>smoothness at lower speeds, the ability to idle smoothly without stalling or
>hunting etc.   Many of the fastest race bikes run like absolute crap at sane
>speeds.    It's not a priority.

You are absolutely right. It is entirely likely that whatever these "Euro
go-fast boys" have come up with would not idle, would get lousy mileage, would
be rough at anything less than 5k RPM, and would have none of the good manners
which this bike, when new, had in spades.

But it's also entirely possible (and I think likely) that this purported 108
HP recipe, when dialed down a bit, might yield exactly what I'm looking for.
I'm not dying for more power, I'd be happy just to get my original performance
back. But I sure wouldn't mind another 10 HP, if it didn't come at the price
of reliability and ridability.

>If this is your main street bike, my advice is to stick with the stock stuff
>and maximize your enjoyment of it by eliminating the surge problem and
>it synched and tuned.    If it's more of a toy or science project for you,
>well, go for it.   Who cares if it won't run?

No, my bike isn't a toy or a project. It's my ride to work in the summer and
used to be how I spent my vacations (I hope it will be again). It's very
important that it runs well in the real world. But keep in mind, it could not
possibly run worse than it did last season. At one point I seriously
considered taking the 26mm DellOrtos from my R60, wrapping the intake bosses
with duct tape until they were big enough to clamp into the R11, and simply
seeing if it would idle. If so, it would have been a 500% improvement.

>To equate the motronic/throttle body system with Bing carburators of old is
>not valid.   There is a bearing, especially on the right side throttle body
>that can go out and cause the bikes not to synch well and make a little
>rattling noise on the right side.    This can happen on high mileage bikes.

Bearing, schmearing. There's always a reason, usually several, that Bings
don't work well. Frankly, with carb/carb swaps it was simply that other makes
were  designed and/or built better. Nobody would make the argument that a Yugo
is built better than a Honda, and I think you'd be wrong to argue Bings are
built better than Mikunis. True, arguing Bing THROTTLE BODY < Mikuni CARB is a
bit like arguing Apples < Oranges. It's probably even more like arguing Horse
Apples < Oranges.

>Just replace the throttle body or the bearing if you can find one and be done
with it.

Well, that's what I've just done; it was finally warm enough yesterday to work
out in the garage. Actually I replaced just the right-hand shaft. When I got
it apart the bushings didn't look all that great but it went back together
that way anyhow. The rattling has gone away for now but I expect it to be
back, probably with rattling on the left side to match. But at least I got the
bike to idle (though not all that well). Hoorah.

It was cheap and expedient and far easier than installing a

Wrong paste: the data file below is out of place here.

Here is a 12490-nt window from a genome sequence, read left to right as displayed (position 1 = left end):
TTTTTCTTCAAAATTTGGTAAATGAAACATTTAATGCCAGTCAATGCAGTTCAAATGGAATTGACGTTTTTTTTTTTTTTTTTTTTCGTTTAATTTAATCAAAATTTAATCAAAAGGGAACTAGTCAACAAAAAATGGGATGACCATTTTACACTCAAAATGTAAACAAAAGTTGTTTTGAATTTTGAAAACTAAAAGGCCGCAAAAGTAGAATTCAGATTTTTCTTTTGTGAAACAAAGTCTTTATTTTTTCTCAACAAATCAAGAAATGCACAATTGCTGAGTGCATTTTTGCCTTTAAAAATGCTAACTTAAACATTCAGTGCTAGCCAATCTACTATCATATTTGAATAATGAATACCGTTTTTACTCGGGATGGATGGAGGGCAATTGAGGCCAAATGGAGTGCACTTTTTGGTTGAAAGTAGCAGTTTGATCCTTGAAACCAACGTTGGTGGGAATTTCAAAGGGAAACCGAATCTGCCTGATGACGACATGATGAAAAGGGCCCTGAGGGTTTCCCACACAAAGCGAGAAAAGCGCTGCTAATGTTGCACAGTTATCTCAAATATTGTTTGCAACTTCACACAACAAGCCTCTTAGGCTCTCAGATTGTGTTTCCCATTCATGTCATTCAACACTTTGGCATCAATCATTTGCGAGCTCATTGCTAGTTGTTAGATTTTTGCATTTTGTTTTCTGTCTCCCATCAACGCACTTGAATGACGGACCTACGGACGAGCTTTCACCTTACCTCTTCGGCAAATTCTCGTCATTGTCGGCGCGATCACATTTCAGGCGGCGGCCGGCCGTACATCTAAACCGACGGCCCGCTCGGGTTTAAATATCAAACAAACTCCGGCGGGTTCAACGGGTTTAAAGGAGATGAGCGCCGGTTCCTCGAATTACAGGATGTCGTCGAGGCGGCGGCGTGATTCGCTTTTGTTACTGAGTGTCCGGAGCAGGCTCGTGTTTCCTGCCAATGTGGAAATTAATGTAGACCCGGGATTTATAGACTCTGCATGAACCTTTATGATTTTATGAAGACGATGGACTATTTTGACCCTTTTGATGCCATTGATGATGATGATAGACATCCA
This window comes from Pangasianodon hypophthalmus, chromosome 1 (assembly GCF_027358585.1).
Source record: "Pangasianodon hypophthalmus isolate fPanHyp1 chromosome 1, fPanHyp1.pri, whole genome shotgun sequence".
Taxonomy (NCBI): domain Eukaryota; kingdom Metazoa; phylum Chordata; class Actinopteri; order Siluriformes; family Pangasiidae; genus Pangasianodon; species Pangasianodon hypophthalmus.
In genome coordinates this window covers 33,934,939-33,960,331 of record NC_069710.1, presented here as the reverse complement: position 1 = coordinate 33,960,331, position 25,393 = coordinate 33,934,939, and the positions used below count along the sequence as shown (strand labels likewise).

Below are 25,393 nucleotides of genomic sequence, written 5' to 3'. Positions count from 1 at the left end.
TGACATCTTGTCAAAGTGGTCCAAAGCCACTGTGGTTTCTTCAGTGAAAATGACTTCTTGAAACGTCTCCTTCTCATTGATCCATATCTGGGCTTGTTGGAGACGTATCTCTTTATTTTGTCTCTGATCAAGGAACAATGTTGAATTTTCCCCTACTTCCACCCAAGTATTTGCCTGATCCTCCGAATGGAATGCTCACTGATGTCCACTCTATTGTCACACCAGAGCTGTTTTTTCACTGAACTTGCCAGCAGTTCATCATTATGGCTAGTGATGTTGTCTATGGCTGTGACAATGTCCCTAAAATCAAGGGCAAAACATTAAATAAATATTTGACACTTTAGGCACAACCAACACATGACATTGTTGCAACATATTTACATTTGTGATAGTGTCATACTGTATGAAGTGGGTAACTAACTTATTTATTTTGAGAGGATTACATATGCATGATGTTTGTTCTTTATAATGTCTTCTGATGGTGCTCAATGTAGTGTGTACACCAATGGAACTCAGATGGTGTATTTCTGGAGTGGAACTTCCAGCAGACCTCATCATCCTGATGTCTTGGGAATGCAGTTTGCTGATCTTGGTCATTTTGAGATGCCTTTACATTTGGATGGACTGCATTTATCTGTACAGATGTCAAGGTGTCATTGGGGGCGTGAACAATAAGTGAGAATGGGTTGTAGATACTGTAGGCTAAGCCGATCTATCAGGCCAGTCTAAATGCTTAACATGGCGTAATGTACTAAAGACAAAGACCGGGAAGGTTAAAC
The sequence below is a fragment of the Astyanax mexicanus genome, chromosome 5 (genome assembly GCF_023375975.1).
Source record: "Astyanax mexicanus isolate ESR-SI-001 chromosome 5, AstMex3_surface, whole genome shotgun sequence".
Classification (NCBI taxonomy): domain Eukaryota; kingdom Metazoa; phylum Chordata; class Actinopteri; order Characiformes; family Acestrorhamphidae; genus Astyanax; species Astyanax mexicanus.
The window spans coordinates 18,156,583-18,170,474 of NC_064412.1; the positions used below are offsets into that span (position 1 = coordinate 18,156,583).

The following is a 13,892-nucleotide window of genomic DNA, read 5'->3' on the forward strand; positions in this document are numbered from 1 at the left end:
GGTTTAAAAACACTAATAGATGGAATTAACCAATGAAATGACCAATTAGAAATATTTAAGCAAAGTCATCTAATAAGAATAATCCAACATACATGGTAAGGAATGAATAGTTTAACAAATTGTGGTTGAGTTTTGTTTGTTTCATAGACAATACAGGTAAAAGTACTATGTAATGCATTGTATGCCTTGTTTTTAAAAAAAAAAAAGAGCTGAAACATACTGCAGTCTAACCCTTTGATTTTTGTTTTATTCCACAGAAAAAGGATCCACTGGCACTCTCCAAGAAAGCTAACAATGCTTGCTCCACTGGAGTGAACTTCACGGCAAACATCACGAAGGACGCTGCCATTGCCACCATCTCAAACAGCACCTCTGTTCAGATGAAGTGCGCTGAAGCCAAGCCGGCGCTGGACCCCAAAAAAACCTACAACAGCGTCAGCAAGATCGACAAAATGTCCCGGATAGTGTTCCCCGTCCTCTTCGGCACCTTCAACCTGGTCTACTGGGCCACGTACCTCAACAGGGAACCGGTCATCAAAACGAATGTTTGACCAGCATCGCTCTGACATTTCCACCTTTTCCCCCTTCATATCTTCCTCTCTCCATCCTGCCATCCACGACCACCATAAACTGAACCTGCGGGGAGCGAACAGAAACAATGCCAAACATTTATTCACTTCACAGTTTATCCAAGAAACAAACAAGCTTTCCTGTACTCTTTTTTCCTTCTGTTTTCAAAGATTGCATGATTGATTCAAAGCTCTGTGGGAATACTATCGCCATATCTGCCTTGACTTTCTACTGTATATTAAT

perfectly-engineered Mikuni kit would have been even if such a thing existed.
But I do not expect long-term satisfaction, and until I do the 0=0 schtick I
still won't know for sure where I'm at.

...which is what I should have done today instead of all this exposition...!

>These are great bikes...

I agree completely. There's no question it was the best possible bike FOR ME
from the day I bought it until the turn of the century, and there's every
possibility, with a bit of tuning up, that it will continue to serve me well
into this one.
I argued that when it came out it the R1100RS was best production motorcycle
ever built, and I believe that.

And I do want to love it again.

>...the way they are.

Again, we differ. As I mentioned earlier, I find the oilhead to be eminently
shade-treeable and by tweaking it I have made what are for me, substantial
improvements. My favorite example is my decision to remove the ABS. This is a
subject all its own which has already been beat to death. The point I want to
make from it is that once I had done it, the results did not exceed my

They MET my expectations.


I got PRECISELY the results I expected and desired. This is an example of how
well I know the bike, and how well I know my own preferences.

Had I decided to leave it "the way it was" I would have denied myself the
single biggest improvement I have made to the bike.

>Learn to get the most out of them and you'll be pretty thrilled.

I spent several years and tens of thousands of miles being totally thrilled.
Then I spent a few years and a few thousand more miles being blase. And then a
couple years becoming progressively more pissed-off (thank you, BING).

I hope that yesterday's repair and tomorrow's tuning will again make this a
thrilling bike. It's possible.

But I have, MANY times in the past, been thrilled by the difference between a
motorcycle with Bing and that same motorcycle with Mikuni|Lectron|DellOrto.

That is ALSO possible.

John D